Sunderbans mangrove depleting alarmingly: Study

Jul 4, 2017 17:31 IST

A new study about the forest cover in India’s Sunderbans reveals that the mangrove forest cover in the Indian Sunderbans has been depleting alarmingly over the past few decades.

The data was obtained using Remote Sensing and Geographic Information System (GIS). The study was published in a publication by the School of Oceanographic Studies, Jadavpur University.

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Key Highlights

• The study revealed that from 1986 to 2012, more than 124 sq.km of mangrove forest cover was lost.

• The total forest cover of the Indian Sunderbans as assessed by remote sensing studies for the year 1986 was about 2,246.839 sqkm, which gradually declined by 2,201.41 sqkm in 1996.

• It then further decreased to 2168.914 sqkm in 2001 and then to 2122.421 sqkm in 2012.

• The loss in the mangrove forest in the Indian Sunderbans in percentage terms is about 5.5 %.

• The study also points to the mean sea level rise at the Sagar Island Station, which can be considered as a driving factor for coastal erosion, coastal flooding and an increase in the number of tidal creeks.

According to the authors of the study, Sugata Hazra and Kaberi Samata, the continuation of this process in response to climate change and sea level rise poses a serious threat to the carbon sequestration potential and other ecosystem services of this mangrove forest in future.

Significant losses

• The loss in mangrove cover at Gosaba has been about 20 percent, down from 517.47 sqkm in 1986 to 506.691 sqkm in 2012.

• In Dulibhasani West, the loss of mangrove cover has been about 9.7 percent from 180.03 sqkm. in 1986 to 163.475 sqkm in 2012.

• The mangrove forest cover of Dalhousie, another island, has depleted by 16%, from 76.606 sqkm. in 1986 to 64.241 in 2012.

• One of the highest losses has been in Bhangaduni, where the mangrove forest cover has gone down by 37 percent from 40.4 sqkmb in 1986 to 24.9 sqkm in 2012.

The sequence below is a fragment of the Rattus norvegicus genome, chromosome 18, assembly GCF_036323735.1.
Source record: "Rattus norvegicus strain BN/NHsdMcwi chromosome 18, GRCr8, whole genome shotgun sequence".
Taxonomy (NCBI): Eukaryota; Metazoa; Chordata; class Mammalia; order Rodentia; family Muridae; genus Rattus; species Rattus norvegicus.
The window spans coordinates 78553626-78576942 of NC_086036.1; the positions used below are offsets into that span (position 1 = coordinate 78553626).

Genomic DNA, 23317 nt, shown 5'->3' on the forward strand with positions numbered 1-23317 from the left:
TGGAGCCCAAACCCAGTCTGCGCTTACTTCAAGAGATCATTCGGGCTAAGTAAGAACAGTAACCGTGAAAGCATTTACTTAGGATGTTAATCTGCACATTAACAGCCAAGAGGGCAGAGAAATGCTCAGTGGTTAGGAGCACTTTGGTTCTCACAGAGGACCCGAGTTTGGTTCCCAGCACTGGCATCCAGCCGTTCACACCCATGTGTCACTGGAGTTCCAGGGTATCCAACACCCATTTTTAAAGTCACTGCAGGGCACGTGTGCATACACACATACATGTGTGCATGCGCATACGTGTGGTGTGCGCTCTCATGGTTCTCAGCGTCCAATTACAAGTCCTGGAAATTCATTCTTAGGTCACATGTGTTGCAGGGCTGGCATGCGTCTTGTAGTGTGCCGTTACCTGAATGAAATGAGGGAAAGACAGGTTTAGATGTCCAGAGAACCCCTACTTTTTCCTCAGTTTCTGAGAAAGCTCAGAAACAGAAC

• Jambudwip, one of the smallest uninhabited islands, also has reduced forest cover by about 10 percent from 6.095 sqkm in 1986 to 5.003 sqkm in 2012.

• Other islands like Sajnekhali North, Matla and Bulchery have also suffered significant mangrove loss.

Explaining the causes behind the high level of erosion, Professor Hazra, who heads the School of Oceanographic Studies, Jadavpur University, stated that it is because there is less fresh water flow and sediment supply in the western (Indian) part of the delta, because of which there is starvation of sediment and the rate of sea level rise is higher than sediment supply.

Ajanta Dey, joint secretary and project director of the Nature Environment and Wildlife Society (NEWS), also stated that a minimal inflow of water is required for a bountiful growth of mangroves.

She added saying that when freshwater inflow is missing, there is a change in mangrove succession and freshwater-loving species of mangroves are replaced by salt-water loving ones, which will in turn impact the fishing community, as then commercially viable fish will be replaced by fish that does not have as much market value.

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